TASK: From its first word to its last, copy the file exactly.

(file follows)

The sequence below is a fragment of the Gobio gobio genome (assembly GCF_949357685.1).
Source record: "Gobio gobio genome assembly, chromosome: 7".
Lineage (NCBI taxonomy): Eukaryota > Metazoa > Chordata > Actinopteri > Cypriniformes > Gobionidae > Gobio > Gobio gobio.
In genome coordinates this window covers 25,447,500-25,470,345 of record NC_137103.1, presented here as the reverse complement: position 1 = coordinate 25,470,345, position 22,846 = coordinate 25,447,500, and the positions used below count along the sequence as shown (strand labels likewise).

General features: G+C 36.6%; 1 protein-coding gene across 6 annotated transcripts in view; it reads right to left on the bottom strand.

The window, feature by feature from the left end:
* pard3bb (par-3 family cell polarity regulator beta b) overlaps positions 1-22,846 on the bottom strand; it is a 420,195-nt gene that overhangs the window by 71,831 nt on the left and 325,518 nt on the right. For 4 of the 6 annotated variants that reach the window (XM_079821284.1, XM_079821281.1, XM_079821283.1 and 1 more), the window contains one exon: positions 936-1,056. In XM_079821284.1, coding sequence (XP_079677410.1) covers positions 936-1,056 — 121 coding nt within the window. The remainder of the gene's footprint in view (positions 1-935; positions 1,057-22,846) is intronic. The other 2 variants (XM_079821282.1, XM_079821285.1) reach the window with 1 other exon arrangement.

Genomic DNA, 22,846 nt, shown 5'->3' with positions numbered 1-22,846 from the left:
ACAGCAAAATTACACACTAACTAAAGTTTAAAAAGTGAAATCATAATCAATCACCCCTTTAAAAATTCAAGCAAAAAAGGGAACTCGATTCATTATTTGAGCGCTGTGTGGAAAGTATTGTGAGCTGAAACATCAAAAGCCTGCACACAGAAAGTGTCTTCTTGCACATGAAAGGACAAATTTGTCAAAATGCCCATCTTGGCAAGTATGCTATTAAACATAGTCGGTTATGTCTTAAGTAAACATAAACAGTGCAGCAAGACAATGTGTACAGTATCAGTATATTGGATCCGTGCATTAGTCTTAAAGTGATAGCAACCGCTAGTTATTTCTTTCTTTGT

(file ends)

The sequence below is a fragment of the Gobio gobio genome (assembly GCF_949357685.1).
Source record: "Gobio gobio genome assembly, chromosome: 7".
Lineage (NCBI taxonomy): Eukaryota > Metazoa > Chordata > Actinopteri > Cypriniformes > Gobionidae > Gobio > Gobio gobio.
In genome coordinates this window covers 25,447,500-25,470,345 of record NC_137103.1, presented here as the reverse complement: position 1 = coordinate 25,470,345, position 22,846 = coordinate 25,447,500, and the positions used below count along the sequence as shown (strand labels likewise).

General features: G+C 36.6%; 1 protein-coding gene across 6 annotated transcripts in view; it reads right to left on the bottom strand.

The window, feature by feature from the left end:
* pard3bb (par-3 family cell polarity regulator beta b) overlaps positions 1-22,846 on the bottom strand; it is a 420,195-nt gene that overhangs the window by 71,831 nt on the left and 325,518 nt on the right. For 4 of the 6 annotated variants that reach the window (XM_079821284.1, XM_079821281.1, XM_079821283.1 and 1 more), the window contains one exon: positions 936-1,056. In XM_079821284.1, coding sequence (XP_079677410.1) covers positions 936-1,056 — 121 coding nt within the window. The remainder of the gene's footprint in view (positions 1-935; positions 1,057-22,846) is intronic. The other 2 variants (XM_079821282.1, XM_079821285.1) reach the window with 1 other exon arrangement.

Genomic DNA, 22,846 nt, shown 5'->3' with positions numbered 1-22,846 from the left:
ACAGCAAAATTACACACTAACTAAAGTTTAAAAAGTGAAATCATAATCAATCACCCCTTTAAAAATTCAAGCAAAAAAGGGAACTCGATTCATTATTTGAGCGCTGTGTGGAAAGTATTGTGAGCTGAAACATCAAAAGCCTGCACACAGAAAGTGTCTTCTTGCACATGAAAGGACAAATTTGTCAAAATGCCCATCTTGGCAAGTATGCTATTAAACATAGTCGGTTATGTCTTAAGTAAACATAAACAGTGCAGCAAGACAATGTGTACAGTATCAGTATATTGGATCCGTGCATTAGTCTTAAAGTGATAGCAACCGCTAGTTATTTCTTTCTTTGT